More countries will agree to destroy chemical weapons

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Organisation for the Prohibition of Chemical Weapons said several of the 12 countries will sign the anti-proliferation treaties for chemical weapons this year.

7 April 2008

THE HAGUE - Several of the 12 countries who have not signed anti-proliferation treaties for chemical weapons will do so this year, according to an international organisation working to eradicate their use.

The statement was made on Friday in The Hague by Rogelio Pfirter, director-general of the Organisation for the Prohibition of Chemical Weapons (OPCW).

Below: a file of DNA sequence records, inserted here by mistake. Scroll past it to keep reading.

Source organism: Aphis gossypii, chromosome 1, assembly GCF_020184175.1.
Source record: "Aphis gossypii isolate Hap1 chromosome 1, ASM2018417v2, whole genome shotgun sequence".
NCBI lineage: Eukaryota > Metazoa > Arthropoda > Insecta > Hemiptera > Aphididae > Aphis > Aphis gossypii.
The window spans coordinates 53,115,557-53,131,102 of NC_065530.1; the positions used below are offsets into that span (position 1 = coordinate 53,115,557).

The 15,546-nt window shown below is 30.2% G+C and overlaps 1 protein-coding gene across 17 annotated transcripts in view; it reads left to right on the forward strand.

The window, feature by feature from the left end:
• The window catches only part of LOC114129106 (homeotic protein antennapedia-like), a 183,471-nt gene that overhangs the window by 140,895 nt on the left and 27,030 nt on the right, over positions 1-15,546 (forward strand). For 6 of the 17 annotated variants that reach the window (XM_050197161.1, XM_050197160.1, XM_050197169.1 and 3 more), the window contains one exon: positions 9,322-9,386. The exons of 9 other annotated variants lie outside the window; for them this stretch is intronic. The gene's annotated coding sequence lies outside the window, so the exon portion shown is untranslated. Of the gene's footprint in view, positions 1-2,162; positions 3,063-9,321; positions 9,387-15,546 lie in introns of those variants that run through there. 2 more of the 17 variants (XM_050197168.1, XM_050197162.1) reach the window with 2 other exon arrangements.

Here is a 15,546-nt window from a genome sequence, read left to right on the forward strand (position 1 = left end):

Pfirter was speaking at a press conference ahead of an international conference due to start on Monday.

The Dutch-based OPCW has been striving for the destruction of all existing chemical weapons and a complete stop to the production of new ones since 1997.

The OPCW has 183 members. Many member countries destroyed their stores of chemical weapons or have made a start on doing so.

On Friday, Pfirter expressed his optimism about the chances of realising a complete ban on chemical weapons.

"Our treaty is the only (one) that succeeds in banning weapons of mass destruction," he said.

But he also stressed the need to continue efforts to convince all member countries to implement the OPCW-treaty in a uniform way.

[dpa / Expatica]

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